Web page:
At the corner of Lapidum and
Stafford Roads stood a three-story
Victorian building known as the
Susquehanna Hotel, built by Conrad
Baker in 1868. It was constructed of
stone and brick and had several large
porches. Other buildings -- a church, . . . — — Map (db m188603) HM
Old Post Road Established 1666. Public Ferry ordered established by the Council of Maryland 1695 for travel between north and south. General Washington and many notable men used this ferry, also, the Continental Army and soldiers of War Between . . . — — Map (db m1275) HM
The taverns and the ferry made Havre de Grace, originally called Susquehanna Lower Ferry, a successful town in the early 19th century. People arrived via the Post Road, the major route of north/south travel in the day, and crossed the Susquehanna . . . — — Map (db m165853) HM
Beginning in 1838,the cars of the Philadelphia, Wilmington & Baltimore Railroad were carried across the Susquehanna River by the first railroad ferry in the U.S. A rail bridge replaced the ferry in 1866. The surviving granite piers carried the . . . — — Map (db m79601) HM
The town of Lapidum, at the head of
navigation in the Susquehanna River, traces
its history to the granting of land patents for
the tracts "Eightrupp” (1665), "Eaton” (1679),
and "Land of Promise” (1682). As the
supporting land was transformed . . . — — Map (db m188601) HM
Construction began on the Bayou in 1917. Built with solid 18" thick Harford County fieldstone walls and 14" thick wooden beams, it took four years to complete.
The Bayou Hotel opened for business in 1921. It's stunning facilities included a . . . — — Map (db m152374) HM
This fishing houseboat dates from c. 1900, and measures approximately 8 feet wide by 20 feet long. It is a simply constructed wooden "scow" similar to a barge with a small one room un-insulated house (or shanty) atop the base. These boats were used . . . — — Map (db m138207) HM
1827-1920. Constructed by John Donahoo of Havre de Grace; Builder of Twelve Maryland Lighthouses
The house and property were sold by the U.S.
Government in April 1920 as the light had been automated and a resident keeper was no longer . . . — — Map (db m164821) HM
At every lighthouse in the United States, the lighthouse Keeper's
House was built to house a keeper and his family. In most families,
the wife and children would help keep the lights burning. In many
cases, when the keeper died, the wife or son . . . — — Map (db m164993) HM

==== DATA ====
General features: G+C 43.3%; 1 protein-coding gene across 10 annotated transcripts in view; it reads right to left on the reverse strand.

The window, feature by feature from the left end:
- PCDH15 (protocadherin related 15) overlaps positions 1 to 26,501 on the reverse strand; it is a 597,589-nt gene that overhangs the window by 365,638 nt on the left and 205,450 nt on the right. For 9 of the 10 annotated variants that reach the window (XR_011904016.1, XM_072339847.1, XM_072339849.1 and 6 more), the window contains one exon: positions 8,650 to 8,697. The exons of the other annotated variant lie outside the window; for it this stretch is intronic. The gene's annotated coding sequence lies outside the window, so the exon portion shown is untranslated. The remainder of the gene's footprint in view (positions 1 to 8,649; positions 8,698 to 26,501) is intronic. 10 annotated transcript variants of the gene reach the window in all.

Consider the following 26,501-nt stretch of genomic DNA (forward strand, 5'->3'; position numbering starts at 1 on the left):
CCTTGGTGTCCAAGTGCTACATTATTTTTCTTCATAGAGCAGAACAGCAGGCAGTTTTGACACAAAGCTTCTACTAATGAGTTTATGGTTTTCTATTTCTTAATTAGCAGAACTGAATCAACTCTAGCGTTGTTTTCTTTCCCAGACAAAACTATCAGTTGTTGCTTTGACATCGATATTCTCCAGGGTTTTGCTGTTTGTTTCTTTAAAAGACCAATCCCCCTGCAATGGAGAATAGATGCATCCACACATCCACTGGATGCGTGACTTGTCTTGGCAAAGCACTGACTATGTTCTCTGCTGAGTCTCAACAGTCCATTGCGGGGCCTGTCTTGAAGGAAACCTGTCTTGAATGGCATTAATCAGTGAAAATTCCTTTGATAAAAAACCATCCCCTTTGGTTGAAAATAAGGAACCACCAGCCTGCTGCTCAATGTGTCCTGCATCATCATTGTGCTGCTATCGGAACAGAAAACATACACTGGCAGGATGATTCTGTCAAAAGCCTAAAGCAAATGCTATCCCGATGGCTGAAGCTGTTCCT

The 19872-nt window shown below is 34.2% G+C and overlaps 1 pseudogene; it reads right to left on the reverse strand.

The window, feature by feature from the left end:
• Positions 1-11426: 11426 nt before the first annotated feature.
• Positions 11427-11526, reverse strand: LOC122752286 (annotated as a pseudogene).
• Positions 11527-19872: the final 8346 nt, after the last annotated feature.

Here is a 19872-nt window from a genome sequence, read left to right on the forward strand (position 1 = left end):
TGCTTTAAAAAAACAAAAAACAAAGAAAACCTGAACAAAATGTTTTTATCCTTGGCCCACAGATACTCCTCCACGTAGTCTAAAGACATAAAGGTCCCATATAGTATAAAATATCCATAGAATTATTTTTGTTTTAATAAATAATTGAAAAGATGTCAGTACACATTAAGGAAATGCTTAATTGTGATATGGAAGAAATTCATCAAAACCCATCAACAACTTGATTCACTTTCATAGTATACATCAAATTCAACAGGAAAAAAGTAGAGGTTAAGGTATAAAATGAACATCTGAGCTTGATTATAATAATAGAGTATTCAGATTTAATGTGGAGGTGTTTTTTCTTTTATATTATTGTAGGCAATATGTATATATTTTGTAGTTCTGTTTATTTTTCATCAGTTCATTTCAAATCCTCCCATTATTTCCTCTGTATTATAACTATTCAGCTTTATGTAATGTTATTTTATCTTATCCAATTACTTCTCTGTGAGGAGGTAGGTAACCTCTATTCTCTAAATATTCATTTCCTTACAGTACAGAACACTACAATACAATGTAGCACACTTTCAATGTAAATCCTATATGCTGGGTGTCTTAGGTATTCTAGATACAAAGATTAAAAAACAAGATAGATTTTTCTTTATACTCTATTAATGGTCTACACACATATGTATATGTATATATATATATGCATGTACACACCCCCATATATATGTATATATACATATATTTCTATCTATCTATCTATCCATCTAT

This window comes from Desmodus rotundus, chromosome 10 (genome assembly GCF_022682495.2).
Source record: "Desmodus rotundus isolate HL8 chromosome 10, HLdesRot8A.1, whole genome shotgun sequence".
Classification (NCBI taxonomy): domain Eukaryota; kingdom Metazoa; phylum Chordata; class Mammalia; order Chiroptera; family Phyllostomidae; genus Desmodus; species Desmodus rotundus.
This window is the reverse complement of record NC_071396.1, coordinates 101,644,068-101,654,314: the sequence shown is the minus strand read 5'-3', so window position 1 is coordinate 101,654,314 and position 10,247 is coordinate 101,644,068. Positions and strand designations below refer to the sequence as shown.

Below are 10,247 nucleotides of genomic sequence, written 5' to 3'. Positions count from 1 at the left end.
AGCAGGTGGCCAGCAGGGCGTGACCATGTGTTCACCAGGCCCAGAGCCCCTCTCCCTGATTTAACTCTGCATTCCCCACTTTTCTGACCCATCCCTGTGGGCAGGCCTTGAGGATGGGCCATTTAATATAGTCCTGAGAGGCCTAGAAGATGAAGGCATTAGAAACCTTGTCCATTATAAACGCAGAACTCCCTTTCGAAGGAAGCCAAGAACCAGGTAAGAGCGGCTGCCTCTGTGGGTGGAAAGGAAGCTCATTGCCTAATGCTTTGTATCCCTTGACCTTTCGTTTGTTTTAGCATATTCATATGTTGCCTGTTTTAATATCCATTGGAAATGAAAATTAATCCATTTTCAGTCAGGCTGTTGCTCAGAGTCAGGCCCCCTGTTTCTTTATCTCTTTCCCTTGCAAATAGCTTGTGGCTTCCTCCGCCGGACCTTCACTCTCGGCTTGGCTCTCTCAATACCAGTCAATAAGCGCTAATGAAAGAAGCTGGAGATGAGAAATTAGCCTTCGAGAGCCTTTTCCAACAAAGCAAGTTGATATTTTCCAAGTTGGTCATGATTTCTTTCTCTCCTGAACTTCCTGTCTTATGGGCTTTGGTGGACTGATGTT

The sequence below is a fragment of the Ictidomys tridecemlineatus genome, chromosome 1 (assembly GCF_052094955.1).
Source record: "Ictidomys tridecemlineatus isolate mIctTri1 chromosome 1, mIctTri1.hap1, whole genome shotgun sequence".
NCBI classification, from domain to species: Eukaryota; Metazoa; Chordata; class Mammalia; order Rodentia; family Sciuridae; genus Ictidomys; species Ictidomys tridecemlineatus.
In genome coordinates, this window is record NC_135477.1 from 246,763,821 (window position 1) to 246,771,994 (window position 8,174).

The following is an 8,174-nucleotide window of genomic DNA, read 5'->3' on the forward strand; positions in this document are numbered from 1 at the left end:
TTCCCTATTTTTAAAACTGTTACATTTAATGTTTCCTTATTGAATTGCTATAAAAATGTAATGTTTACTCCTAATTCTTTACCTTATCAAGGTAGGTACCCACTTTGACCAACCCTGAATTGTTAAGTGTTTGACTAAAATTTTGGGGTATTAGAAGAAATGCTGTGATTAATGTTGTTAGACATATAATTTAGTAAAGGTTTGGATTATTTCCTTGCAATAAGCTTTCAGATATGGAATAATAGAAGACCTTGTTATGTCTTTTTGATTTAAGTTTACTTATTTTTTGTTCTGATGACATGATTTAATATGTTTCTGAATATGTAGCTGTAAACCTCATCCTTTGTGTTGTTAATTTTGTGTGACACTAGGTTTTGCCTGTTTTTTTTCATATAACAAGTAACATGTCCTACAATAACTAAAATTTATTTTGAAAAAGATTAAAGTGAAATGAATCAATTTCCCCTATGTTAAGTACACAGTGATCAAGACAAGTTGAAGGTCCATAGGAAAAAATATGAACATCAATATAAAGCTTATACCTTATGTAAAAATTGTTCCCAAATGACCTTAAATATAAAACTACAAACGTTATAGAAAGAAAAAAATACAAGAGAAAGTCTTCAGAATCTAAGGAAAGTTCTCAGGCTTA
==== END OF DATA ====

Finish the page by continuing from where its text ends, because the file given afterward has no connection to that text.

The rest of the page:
This three-mile trail begins here at the Susquehanna Museum at the Lock House and winds through the historic district. As you follow the fleur-de-lis trail marker, you will travel by our museums and over 800 historic structures within the old town . . . — — Map (db m104475) HM
The Lock House is located at the southern terminus of the Susquehanna and Tidewater Canal, which operated from 1840-1897. The canal was pivotal in the development of the Lower Susquehanna River Valley. It connected with the Pennsylvania Canal at . . . — — Map (db m1492) HM
This marker signifies the point where the beautiful Susquehanna River completes its 444 mile journey to meet the Chesapeake Bay
City of Havre de Grace
Susquehanna River Basin Commission
May 18, . . . — — Map (db m9703) HM
The 45-mile long Susquehanna (PA) and Tidewater (MD) Canal ran from Wrightsville, Pennsylvania to Havre de Grace, Maryland. The canal was built between 1835 and 1839 in order to improve commerce on the Susquehanna River. The new canal would connect . . . — — Map (db m164981) HM
This wye oak was a seedling of the
largest wye oak in the U,S. and the
state tree of Maryland which was
located in Wye Mills. That tree
stood for over 400 years until it
was destroyed by a storm in 2002.
— — Map (db m165840) HM
The Toll House, constructed around 1817, provided shelter for the toll keeper and was used to store the collected tolls from bridge travelers crossing the Susquehanna River. The window in the wall on the porch was used to spot boats coming down . . . — — Map (db m189268) HM
Construction & Destruction
The Susquehanna Bridge and Banking Company began construction in 1813 and opened the bridge in 1818, connecting Harford and Cecil Counties.
The bridge was covered to protect the wooden decking and trusses from . . . — — Map (db m194866) HM
The British under Rear Admiral George Cockburn attacked Havre de Grace on May 3, 1813. They went from house to house, burning and confiscating belongings along the way. Beds were ripped apart, and furniture and clothing were ruined. "The hills . . . — — Map (db m165851) HM
During the War of 1812 the young United States was embroiled in conflict with Great Britain. From 1812 to 1815 Americans fought to protect their rights and economic independence. They faced superior enemy forces on the homefront and the high . . . — — Map (db m59827) HM
Along the shores of the Chesapeake Bay wetlands provide a home for many different animals. Listen...Look...can you find the animals that call this special place home? Look Up! Can you find the snake? Black rat snakes are skilled . . . — — Map (db m9701) HM